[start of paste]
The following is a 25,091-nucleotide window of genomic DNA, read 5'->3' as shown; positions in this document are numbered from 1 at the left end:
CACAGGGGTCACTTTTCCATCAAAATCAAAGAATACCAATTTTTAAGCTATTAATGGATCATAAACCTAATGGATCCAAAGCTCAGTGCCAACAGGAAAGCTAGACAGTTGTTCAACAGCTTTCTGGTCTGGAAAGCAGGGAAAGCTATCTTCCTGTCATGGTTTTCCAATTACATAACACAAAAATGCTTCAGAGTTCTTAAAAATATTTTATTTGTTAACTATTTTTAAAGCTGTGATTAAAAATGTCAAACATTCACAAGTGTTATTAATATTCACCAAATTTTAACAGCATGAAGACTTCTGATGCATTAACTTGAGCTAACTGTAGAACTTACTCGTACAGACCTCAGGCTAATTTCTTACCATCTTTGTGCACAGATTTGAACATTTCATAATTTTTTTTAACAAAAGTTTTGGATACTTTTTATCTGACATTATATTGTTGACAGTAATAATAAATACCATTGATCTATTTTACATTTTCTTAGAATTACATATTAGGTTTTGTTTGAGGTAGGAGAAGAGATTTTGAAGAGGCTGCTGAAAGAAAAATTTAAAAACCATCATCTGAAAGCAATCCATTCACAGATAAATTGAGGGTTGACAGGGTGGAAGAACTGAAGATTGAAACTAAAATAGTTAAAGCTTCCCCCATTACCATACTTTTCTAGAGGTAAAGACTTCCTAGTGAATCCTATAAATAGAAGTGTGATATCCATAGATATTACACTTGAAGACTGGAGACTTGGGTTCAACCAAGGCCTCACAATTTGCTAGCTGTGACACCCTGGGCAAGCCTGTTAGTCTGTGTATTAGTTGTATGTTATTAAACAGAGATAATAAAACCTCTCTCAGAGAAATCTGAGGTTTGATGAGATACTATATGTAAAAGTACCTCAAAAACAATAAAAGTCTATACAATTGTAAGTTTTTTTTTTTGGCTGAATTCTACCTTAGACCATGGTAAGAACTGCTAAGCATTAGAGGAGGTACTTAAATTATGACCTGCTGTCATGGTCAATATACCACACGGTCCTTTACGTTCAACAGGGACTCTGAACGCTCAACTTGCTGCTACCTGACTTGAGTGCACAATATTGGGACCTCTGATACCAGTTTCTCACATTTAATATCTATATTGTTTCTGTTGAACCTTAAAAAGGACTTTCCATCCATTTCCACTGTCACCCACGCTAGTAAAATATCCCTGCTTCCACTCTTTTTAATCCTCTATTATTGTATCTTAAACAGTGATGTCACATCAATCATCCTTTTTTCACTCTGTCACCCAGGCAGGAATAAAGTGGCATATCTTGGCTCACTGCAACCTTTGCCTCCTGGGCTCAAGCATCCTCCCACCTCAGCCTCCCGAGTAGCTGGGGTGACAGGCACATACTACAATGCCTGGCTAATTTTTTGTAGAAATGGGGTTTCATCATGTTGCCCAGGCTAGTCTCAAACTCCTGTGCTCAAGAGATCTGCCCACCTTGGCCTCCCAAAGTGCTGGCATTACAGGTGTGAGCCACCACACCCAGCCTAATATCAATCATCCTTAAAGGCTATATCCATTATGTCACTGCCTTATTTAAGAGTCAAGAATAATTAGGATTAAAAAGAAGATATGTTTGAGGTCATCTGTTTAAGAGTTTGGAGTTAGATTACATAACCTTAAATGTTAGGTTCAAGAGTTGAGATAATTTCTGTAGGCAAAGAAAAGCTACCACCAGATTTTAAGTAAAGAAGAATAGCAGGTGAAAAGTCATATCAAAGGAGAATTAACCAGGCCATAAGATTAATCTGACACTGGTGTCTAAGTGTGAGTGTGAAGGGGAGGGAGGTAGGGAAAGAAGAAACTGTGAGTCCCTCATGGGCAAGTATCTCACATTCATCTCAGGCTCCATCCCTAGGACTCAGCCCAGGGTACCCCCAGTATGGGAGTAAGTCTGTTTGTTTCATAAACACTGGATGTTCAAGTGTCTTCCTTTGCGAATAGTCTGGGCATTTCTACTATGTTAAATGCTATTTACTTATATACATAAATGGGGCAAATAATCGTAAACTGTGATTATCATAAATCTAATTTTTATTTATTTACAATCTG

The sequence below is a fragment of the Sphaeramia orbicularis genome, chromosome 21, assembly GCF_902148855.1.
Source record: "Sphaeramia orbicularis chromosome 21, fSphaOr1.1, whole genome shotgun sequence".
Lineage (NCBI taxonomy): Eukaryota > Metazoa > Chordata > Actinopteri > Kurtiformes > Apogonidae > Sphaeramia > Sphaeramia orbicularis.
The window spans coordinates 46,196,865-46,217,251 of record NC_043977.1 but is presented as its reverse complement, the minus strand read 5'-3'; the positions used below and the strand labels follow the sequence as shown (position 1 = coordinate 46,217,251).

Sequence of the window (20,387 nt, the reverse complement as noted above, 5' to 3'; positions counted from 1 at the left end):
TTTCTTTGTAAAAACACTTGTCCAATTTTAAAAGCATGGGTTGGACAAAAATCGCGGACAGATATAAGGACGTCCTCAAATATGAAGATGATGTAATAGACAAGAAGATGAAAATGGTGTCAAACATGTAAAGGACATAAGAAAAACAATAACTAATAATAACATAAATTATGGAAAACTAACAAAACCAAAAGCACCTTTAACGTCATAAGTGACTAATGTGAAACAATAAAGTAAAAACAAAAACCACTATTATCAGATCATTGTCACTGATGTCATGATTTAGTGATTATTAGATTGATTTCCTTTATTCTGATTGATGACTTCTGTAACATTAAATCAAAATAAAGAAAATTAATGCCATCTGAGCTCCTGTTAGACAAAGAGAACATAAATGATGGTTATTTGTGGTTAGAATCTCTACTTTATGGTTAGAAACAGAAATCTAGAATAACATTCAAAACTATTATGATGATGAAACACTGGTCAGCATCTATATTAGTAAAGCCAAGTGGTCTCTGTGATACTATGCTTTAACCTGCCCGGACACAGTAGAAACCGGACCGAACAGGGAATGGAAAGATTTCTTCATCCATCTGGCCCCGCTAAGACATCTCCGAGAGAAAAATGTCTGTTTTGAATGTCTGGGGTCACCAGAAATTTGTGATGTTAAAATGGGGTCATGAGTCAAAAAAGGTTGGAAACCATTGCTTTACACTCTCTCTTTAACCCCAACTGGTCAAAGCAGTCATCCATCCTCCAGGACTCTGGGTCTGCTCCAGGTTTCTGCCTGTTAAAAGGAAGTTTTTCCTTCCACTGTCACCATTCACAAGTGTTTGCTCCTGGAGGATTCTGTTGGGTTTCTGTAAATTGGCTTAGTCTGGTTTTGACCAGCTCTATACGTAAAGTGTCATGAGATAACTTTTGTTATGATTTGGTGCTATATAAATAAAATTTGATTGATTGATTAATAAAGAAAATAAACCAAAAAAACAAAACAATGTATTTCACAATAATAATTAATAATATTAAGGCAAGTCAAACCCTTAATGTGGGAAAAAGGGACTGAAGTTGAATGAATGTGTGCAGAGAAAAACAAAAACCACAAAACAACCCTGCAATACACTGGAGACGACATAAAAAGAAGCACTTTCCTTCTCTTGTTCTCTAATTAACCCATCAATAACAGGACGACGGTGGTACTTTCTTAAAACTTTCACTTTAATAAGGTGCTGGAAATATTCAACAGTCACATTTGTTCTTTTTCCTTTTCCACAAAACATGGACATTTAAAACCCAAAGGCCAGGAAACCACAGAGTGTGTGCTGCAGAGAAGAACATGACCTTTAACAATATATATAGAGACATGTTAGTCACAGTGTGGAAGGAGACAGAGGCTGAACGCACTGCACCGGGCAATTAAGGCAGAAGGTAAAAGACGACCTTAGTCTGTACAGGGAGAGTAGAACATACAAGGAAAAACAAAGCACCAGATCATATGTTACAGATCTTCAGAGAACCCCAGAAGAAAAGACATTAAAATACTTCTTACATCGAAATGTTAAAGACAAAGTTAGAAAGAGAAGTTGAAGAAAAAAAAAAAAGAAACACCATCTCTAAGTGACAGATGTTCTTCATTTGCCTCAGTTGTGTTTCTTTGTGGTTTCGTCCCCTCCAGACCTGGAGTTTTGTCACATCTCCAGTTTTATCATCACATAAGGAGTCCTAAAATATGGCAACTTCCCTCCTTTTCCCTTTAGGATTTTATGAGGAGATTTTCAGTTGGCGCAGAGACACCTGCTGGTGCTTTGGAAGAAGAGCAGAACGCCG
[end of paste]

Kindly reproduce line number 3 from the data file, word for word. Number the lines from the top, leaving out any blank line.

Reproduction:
The sequence below is a fragment of the Sphaeramia orbicularis genome, chromosome 21, assembly GCF_902148855.1.